Interprofessional education (IPE) is all the buzz now as many health sciences programs require it for accreditation purposes, such as the Liaison Committee on Medical Education (LCME). What exactly is IPE, and why has it become so important? Hear from Rebecca Wilson, interprofessonal education director at the University of Utah (UU), what IPE is, what interprofessional practice (IPP) is, how IPP differs from IPE, why are both IPE and IPP so important, and what types of IPE can be offered to students. Jean P. Shipman, AHIP, FMLA, director of the Spencer S. Eccles Health Sciences Library at UU, will share how she as a librarian has worked closely with the UU IPE program, and how librarians can play important roles with IPE at their institutions.
- Length: 1.5 hour recorded webinar
- Technical information: You will receive a link to the recorded program and the participant's manual after registration.
- Individuals: $59 (nonmembers, $99)
- Register, participate, and earn 1.5 MLA continuing education (CE) contact hours.
Jean P. Shipman, AHIP, FMLA, is director, Spencer S. Eccles Health Sciences Library; National Network of Libraries of Medicine (NN/LM) , MidContinental Region; and NN/LM National Training Center, University of Utah, and director for informationtTransfer, Center for Medical Innovation. She served as president of the Medical Library Association for 2006/07 and promoted health literacy as her primary presidential initiative. Shipman graduated from Case Western Reserve University and Gettysburg College. She has worked in academic health sciences libraries (Johns Hopkins University, University of Washington, Virginia Commonwealth University), in a hospital library (Greater Baltimore Medical Center), and with the Southeastern/Atlantic, NN/LM, University of Maryland–Baltimore. Her professional interests are health literacy, scholarly communications, innovation, and LEAN principles.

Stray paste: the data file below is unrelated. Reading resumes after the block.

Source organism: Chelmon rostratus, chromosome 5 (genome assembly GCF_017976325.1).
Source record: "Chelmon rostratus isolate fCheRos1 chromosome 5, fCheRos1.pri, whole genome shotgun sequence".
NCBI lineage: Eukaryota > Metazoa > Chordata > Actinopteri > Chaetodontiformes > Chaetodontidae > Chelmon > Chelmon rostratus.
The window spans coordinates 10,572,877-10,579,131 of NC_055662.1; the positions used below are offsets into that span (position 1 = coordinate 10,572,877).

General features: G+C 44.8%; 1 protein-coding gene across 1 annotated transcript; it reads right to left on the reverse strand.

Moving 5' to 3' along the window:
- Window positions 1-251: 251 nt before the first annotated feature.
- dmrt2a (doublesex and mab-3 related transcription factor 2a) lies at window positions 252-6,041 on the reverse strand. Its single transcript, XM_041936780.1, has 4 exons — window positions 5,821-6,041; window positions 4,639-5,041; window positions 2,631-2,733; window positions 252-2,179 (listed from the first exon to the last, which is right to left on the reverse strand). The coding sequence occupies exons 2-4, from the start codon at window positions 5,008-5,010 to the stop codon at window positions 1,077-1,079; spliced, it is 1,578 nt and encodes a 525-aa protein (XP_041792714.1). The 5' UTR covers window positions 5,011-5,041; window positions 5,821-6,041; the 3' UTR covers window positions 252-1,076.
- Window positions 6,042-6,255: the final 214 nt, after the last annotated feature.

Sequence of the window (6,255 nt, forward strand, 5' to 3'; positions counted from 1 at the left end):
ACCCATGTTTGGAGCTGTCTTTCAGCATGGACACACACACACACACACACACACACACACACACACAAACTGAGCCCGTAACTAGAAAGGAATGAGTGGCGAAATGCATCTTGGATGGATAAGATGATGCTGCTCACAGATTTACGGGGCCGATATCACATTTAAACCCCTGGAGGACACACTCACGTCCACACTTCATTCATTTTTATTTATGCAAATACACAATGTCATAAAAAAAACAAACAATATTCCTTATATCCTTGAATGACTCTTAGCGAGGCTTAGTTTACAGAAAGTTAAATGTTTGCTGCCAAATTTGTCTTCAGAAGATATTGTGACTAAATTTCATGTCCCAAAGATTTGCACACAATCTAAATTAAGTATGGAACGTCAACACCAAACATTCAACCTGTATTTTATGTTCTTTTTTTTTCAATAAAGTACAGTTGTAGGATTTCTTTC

Rebecca Wilson is the director of interprofessional education and an assistant professor in nursing at the University of Utah. In this role, she oversees the program and coordinates interprofessional education experiences for over 1,200 health sciences students annually. Wilson received her master of science in nursing from Columbia University and a doctorate in educational technology from Arizona State University. Prior to her work at the University, Wilson was an education specialist at Mayo Clinic in Arizona, working with learners and interprofessional teams in technology-enhanced simulation environments to optimize patient care.